Although Clinton is leading at the polls, when it came to Brexit, the day before the referendum there was 48% ‘stay’ versus 46% ‘leave’. And we know what happened there.
So, although the polls give an indication of voting preferences, I’m not going to predict the outcome of the US election. However Donald Trump is doing something that Hilary Clinton is not. And that something is called positioning.
Positioning happens between the left and right ear of people. It is also relative. Victoria Beckham explains the relative nature of positioning wonderfully with her statement “I want to be more famous than Persil Automatic”. I think we could all agree that she has succeeded. So to be positioned in the mind of the consumer, you need to have a reference point to an attribute. Preferably one that is relevant and important. Victoria’s was fame.
Although Trump’s slogan is ‘Let’s make America great again’, he always brings it back to one thing: safety. He addresses the issue from various angles, including job security and national security, and sometimes crosses over into distasteful territory where his comments come across as xenophobic or insulting to minorities. Trump, understanding the power of positioning, clings doggedly to this attribute of safety.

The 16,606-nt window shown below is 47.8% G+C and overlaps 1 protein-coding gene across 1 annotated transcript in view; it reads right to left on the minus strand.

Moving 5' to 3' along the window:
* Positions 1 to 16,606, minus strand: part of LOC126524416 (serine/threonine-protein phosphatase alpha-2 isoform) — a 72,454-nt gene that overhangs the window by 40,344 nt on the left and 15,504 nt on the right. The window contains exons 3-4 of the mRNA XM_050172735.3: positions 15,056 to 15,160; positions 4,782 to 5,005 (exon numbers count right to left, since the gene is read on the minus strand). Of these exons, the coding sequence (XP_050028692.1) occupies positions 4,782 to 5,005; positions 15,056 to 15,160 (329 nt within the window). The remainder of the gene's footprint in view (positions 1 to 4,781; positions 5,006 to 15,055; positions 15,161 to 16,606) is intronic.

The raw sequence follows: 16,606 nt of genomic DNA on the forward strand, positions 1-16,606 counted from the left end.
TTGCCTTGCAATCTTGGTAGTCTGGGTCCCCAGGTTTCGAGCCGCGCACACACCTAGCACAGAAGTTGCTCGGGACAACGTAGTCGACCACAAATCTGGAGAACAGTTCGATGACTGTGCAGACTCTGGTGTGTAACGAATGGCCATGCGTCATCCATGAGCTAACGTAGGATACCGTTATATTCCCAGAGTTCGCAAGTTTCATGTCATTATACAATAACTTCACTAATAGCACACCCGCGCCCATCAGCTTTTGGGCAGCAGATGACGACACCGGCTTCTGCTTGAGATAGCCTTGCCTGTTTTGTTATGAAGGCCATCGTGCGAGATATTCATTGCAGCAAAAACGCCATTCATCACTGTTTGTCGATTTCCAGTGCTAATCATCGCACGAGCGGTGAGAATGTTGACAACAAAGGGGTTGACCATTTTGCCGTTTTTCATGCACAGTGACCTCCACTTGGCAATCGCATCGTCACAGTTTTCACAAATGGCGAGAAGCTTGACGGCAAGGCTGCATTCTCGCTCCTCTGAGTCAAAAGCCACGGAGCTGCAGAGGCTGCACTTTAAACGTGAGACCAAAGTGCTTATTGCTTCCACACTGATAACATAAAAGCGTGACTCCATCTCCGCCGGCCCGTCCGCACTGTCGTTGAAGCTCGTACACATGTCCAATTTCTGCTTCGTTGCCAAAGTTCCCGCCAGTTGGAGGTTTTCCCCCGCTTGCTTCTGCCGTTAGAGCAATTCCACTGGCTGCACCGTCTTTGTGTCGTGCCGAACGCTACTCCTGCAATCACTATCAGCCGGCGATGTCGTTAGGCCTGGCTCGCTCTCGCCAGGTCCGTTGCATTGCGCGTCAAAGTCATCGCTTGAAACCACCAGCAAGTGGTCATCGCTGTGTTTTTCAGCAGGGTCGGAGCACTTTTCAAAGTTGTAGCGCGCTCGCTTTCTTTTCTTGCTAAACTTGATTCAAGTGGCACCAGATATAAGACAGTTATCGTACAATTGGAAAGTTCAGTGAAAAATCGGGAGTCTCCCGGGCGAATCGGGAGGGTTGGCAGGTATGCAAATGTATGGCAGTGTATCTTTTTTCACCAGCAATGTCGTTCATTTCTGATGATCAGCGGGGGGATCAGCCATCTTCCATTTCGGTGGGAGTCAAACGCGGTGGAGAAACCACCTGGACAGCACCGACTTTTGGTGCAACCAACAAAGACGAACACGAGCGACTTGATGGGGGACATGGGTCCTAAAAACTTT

It is surprising that Hilary Clinton has not followed the very successful strategy of her husband during his electioneering, where Bill Clinton reminded his team constantly about where they should steer all dialogue, and it is rumoured that he had a sign up in his campaign office that simple read ‘It’s the economy stupid’. His campaign revolved around the financial wellbeing of the country’s citizens – an issue that was uppermost in people’s minds. So not only did he focus on a single-minded positioning, but he chose an issue that people would vote for. And that’s what Trump is doing. Hilary on the other hand is coming across as proficient in many areas and runs the danger of contravening the maxim of Leo Burnett: “I can’t tell you the secret of success, but I can give you the recipe for failure: try to be all things to all people”.
So whether Trump wins or not comes down to basic arithmetic. If more of the electorate consider safety as the primary issue, then he will get more of the votes. If Victoria Beckham can beat Persil Automatic, there’s no saying what Trump can do.